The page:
There’s only one Lucy but there’s loads more hominins just as complete; a few of the important ones I’ve listed here. As I was looking up some links for this article I found loads in the mainstream press. These aren’t obscure fossils, in fact many of you might remember the hubub over skull 5 from the end of last year. So I wound up asking myself: why were these creationists convinced there is only one Lucy.

Then I realised, many are still bring up Piltdown man. In fact, if you look at the hominin fossils creationists regularly discuss you see the same few being repeated over and over again. Piltdown man, Java man, Nebraska man; all dismissed as hoaxes or mistakes. The Neanderthals or Homo erectus might get a mention too, only to be classified as “fully human” and ignored. Lucy is the only fossil they present as genuine (and even then it’s typically claimed to be just as an ape).

As such, it’s easy to see how if you’re only exposure to human evolution is through a creationist lens you’d come away with an out of date, limited and distorted view. You’d be missing out on a wealth of fossils and evidence that maybe, just maybe, might prompt you re-evaluate your position. At the very least, I’d hope it would cause you to ask why these fossils are so often ignored by creationists in favour of out of date, irrelevant finds like Piltdown man.

19 thoughts on “There’s more than one Lucy: Responding to Buzzfeed’s creationists

  1. It’s sad to see that creationist believe pictures of teenagers showing up (stupid and misinformed) questions purportedly showing the fallacy of evolution as the appropriate counter-argument to over a century of serious scientific work by thousands if not tens of throusands of people. After all, why would the truth have to simple? You cannot argue against evolution after 5min spent reading about it with the idea of absolutely refuting it in mind.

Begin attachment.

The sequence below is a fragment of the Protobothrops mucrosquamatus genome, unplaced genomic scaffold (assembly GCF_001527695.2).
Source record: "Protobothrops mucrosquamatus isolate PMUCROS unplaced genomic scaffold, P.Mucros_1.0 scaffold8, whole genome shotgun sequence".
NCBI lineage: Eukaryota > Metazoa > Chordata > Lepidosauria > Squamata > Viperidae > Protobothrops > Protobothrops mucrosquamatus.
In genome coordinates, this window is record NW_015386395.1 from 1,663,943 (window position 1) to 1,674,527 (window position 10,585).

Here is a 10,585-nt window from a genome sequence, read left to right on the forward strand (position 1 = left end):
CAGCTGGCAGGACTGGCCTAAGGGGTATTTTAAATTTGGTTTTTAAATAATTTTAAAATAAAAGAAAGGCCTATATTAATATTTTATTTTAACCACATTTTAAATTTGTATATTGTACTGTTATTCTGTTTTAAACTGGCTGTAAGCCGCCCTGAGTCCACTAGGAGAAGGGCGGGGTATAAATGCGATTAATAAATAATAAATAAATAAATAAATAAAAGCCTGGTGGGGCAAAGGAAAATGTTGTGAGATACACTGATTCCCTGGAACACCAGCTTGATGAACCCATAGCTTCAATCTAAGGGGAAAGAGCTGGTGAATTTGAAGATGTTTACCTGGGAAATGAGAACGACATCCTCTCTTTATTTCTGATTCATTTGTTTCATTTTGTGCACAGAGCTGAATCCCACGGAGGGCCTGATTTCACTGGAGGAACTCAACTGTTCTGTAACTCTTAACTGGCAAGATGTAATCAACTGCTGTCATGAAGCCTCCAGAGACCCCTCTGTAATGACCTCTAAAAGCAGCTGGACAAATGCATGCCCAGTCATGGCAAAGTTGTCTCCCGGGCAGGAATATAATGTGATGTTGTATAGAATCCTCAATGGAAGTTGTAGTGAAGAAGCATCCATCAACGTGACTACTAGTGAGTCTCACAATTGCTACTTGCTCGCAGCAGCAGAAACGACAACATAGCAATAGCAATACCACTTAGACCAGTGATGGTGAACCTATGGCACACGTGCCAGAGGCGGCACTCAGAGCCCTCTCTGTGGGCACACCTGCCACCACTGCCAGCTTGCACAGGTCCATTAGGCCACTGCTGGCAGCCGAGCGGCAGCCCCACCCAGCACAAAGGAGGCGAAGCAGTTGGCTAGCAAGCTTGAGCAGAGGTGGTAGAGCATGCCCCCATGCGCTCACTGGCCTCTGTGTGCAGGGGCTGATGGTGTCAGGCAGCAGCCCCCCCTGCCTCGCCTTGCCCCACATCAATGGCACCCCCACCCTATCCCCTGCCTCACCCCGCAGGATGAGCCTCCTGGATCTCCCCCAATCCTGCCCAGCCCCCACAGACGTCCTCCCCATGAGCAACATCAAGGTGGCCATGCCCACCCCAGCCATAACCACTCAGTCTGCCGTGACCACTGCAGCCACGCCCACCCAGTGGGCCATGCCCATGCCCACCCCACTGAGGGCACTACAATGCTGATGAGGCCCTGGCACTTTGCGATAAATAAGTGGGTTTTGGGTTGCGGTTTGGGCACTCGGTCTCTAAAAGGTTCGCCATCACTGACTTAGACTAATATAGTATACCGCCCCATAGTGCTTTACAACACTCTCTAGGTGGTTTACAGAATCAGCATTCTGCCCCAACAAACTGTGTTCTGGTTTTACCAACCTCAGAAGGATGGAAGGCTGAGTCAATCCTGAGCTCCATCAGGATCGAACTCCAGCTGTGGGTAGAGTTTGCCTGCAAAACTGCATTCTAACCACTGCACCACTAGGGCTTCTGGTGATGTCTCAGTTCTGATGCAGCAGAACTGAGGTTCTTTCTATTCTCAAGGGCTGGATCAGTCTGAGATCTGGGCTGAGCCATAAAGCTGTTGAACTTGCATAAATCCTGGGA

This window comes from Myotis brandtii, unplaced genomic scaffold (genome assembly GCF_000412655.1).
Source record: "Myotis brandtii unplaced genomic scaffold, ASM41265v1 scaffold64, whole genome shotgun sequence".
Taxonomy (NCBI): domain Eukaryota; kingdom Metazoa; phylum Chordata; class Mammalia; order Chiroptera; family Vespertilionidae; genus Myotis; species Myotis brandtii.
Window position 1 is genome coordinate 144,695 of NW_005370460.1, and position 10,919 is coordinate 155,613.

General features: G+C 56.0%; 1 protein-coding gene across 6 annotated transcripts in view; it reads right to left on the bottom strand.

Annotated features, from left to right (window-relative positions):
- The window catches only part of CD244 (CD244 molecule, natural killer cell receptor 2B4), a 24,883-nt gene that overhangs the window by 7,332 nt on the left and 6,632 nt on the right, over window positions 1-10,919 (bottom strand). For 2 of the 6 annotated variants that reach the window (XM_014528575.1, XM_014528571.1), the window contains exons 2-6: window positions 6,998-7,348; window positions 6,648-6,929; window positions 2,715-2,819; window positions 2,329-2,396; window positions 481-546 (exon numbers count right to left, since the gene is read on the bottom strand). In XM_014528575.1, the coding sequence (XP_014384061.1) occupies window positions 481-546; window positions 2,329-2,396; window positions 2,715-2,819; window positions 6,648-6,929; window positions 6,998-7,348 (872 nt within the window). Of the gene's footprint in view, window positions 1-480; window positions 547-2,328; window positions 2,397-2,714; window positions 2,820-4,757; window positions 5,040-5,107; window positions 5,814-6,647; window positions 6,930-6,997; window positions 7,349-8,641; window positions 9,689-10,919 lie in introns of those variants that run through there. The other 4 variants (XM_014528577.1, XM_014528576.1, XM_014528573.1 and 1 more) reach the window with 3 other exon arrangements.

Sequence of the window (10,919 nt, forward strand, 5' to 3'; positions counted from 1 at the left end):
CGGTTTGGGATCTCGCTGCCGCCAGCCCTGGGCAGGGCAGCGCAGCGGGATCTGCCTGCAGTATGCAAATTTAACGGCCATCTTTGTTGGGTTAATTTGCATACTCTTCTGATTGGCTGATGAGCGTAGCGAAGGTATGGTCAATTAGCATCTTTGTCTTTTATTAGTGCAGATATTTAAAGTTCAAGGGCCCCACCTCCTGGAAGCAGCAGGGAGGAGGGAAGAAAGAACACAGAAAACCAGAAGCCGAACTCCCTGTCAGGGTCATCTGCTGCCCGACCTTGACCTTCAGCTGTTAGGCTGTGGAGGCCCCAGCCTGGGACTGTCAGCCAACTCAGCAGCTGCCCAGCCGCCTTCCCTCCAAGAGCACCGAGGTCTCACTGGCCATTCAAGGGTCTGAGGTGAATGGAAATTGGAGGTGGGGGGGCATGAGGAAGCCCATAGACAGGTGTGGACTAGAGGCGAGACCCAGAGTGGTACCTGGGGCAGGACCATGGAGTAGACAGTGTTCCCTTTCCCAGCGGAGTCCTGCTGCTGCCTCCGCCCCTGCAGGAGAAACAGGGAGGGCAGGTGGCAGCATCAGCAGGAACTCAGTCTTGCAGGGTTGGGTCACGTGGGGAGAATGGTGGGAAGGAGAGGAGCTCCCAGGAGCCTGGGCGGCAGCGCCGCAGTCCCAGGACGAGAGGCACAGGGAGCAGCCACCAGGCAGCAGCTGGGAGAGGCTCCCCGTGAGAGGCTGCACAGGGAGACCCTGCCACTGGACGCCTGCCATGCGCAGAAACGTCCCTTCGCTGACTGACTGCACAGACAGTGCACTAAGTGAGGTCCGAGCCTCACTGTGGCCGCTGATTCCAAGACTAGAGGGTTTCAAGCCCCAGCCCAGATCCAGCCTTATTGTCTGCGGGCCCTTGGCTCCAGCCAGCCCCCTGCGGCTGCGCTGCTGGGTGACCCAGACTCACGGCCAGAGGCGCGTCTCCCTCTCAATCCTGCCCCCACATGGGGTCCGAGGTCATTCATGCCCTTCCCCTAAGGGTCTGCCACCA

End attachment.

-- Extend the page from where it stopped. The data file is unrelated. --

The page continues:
• One of the interesting things I found was comparing the 22 creationist questions with the 22 evolutionist questions Buzzfeed also collected. The ones by evolution-proponents were either snarky or “LOOK AT THE SCIENCE/EVIDENCE”. The creationist ones, conversely, could be broken down into either morals or “gotcha.” As though scientists really hadn’t considered the second law of thermodynamics.

  2. I think a lot of the issues regarding Lucy in the public imagination is because the media have and do play on Lucy so much. It’s no wonder that so many don’t realise that she is not the only Australopithecus afarensis ever discovered – I think the media uses the term “Lucy” as a byword for fossils from the species. That poor science reporting in the media has a lot to answer for.